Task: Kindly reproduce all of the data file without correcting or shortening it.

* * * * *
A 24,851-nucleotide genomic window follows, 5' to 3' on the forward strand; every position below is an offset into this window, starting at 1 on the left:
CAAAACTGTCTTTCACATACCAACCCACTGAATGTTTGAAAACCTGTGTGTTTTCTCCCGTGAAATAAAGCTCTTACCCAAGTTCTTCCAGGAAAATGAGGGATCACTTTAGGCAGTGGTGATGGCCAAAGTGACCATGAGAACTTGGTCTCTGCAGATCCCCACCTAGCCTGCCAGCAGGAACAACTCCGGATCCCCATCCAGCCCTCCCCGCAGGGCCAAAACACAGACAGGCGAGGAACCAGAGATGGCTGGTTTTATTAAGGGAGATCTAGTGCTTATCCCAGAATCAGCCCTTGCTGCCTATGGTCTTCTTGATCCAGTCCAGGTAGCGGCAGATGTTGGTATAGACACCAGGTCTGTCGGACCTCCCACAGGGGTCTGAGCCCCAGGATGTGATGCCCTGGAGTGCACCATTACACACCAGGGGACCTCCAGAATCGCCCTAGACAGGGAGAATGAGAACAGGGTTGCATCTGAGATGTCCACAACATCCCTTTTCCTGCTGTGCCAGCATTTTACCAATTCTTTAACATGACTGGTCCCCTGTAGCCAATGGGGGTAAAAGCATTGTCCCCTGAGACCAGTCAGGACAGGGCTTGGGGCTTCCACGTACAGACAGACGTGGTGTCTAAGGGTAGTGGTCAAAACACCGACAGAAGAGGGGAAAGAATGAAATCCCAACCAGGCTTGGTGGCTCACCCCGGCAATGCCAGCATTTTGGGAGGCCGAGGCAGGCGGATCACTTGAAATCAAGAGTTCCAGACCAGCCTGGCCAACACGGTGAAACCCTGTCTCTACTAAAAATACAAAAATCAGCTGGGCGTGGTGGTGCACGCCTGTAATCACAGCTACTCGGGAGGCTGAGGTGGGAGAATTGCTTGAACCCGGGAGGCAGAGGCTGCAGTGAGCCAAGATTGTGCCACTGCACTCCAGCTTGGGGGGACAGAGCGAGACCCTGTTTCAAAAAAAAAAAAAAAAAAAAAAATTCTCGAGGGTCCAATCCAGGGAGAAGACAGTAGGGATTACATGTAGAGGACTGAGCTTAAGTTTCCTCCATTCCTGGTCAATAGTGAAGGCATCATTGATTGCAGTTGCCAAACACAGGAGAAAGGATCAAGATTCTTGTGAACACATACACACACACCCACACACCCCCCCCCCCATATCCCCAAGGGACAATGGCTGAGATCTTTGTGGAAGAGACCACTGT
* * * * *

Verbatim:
A 24,851-nucleotide genomic window follows, 5' to 3' on the forward strand; every position below is an offset into this window, starting at 1 on the left:
CAAAACTGTCTTTCACATACCAACCCACTGAATGTTTGAAAACCTGTGTGTTTTCTCCCGTGAAATAAAGCTCTTACCCAAGTTCTTCCAGGAAAATGAGGGATCACTTTAGGCAGTGGTGATGGCCAAAGTGACCATGAGAACTTGGTCTCTGCAGATCCCCACCTAGCCTGCCAGCAGGAACAACTCCGGATCCCCATCCAGCCCTCCCCGCAGGGCCAAAACACAGACAGGCGAGGAACCAGAGATGGCTGGTTTTATTAAGGGAGATCTAGTGCTTATCCCAGAATCAGCCCTTGCTGCCTATGGTCTTCTTGATCCAGTCCAGGTAGCGGCAGATGTTGGTATAGACACCAGGTCTGTCGGACCTCCCACAGGGGTCTGAGCCCCAGGATGTGATGCCCTGGAGTGCACCATTACACACCAGGGGACCTCCAGAATCGCCCTAGACAGGGAGAATGAGAACAGGGTTGCATCTGAGATGTCCACAACATCCCTTTTCCTGCTGTGCCAGCATTTTACCAATTCTTTAACATGACTGGTCCCCTGTAGCCAATGGGGGTAAAAGCATTGTCCCCTGAGACCAGTCAGGACAGGGCTTGGGGCTTCCACGTACAGACAGACGTGGTGTCTAAGGGTAGTGGTCAAAACACCGACAGAAGAGGGGAAAGAATGAAATCCCAACCAGGCTTGGTGGCTCACCCCGGCAATGCCAGCATTTTGGGAGGCCGAGGCAGGCGGATCACTTGAAATCAAGAGTTCCAGACCAGCCTGGCCAACACGGTGAAACCCTGTCTCTACTAAAAATACAAAAATCAGCTGGGCGTGGTGGTGCACGCCTGTAATCACAGCTACTCGGGAGGCTGAGGTGGGAGAATTGCTTGAACCCGGGAGGCAGAGGCTGCAGTGAGCCAAGATTGTGCCACTGCACTCCAGCTTGGGGGGACAGAGCGAGACCCTGTTTCAAAAAAAAAAAAAAAAAAAAAAATTCTCGAGGGTCCAATCCAGGGAGAAGACAGTAGGGATTACATGTAGAGGACTGAGCTTAAGTTTCCTCCATTCCTGGTCAATAGTGAAGGCATCATTGATTGCAGTTGCCAAACACAGGAGAAAGGATCAAGATTCTTGTGAACACATACACACACACCCACACACCCCCCCCCCCATATCCCCAAGGGACAATGGCTGAGATCTTTGTGGAAGAGACCACTGT